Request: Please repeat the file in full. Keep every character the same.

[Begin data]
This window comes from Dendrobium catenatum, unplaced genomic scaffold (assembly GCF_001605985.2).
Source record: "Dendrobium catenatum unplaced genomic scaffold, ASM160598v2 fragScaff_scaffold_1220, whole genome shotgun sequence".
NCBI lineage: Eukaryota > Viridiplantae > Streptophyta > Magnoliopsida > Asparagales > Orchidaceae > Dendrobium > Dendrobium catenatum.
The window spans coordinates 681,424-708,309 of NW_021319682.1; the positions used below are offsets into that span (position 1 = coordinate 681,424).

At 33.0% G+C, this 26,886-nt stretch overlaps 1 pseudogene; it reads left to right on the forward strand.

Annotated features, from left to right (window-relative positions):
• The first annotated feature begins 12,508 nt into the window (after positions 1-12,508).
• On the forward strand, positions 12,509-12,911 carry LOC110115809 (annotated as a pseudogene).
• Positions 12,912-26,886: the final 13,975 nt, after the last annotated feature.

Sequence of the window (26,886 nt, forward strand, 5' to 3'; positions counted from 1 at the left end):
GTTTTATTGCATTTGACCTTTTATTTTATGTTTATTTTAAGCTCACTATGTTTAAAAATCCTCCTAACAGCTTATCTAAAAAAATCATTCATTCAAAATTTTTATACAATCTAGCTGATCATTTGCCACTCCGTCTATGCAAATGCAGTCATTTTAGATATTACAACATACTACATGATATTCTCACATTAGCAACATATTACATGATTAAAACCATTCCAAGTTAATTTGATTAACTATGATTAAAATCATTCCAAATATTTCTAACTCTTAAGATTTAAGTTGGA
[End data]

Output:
This window comes from Dendrobium catenatum, unplaced genomic scaffold (assembly GCF_001605985.2).
Source record: "Dendrobium catenatum unplaced genomic scaffold, ASM160598v2 fragScaff_scaffold_1220, whole genome shotgun sequence".
NCBI lineage: Eukaryota > Viridiplantae > Streptophyta > Magnoliopsida > Asparagales > Orchidaceae > Dendrobium > Dendrobium catenatum.
The window spans coordinates 681,424-708,309 of NW_021319682.1; the positions used below are offsets into that span (position 1 = coordinate 681,424).

At 33.0% G+C, this 26,886-nt stretch overlaps 1 pseudogene; it reads left to right on the forward strand.

Annotated features, from left to right (window-relative positions):
• The first annotated feature begins 12,508 nt into the window (after positions 1-12,508).
• On the forward strand, positions 12,509-12,911 carry LOC110115809 (annotated as a pseudogene).
• Positions 12,912-26,886: the final 13,975 nt, after the last annotated feature.

Sequence of the window (26,886 nt, forward strand, 5' to 3'; positions counted from 1 at the left end):
GTTTTATTGCATTTGACCTTTTATTTTATGTTTATTTTAAGCTCACTATGTTTAAAAATCCTCCTAACAGCTTATCTAAAAAAATCATTCATTCAAAATTTTTATACAATCTAGCTGATCATTTGCCACTCCGTCTATGCAAATGCAGTCATTTTAGATATTACAACATACTACATGATATTCTCACATTAGCAACATATTACATGATTAAAACCATTCCAAGTTAATTTGATTAACTATGATTAAAATCATTCCAAATATTTCTAACTCTTAAGATTTAAGTTGGA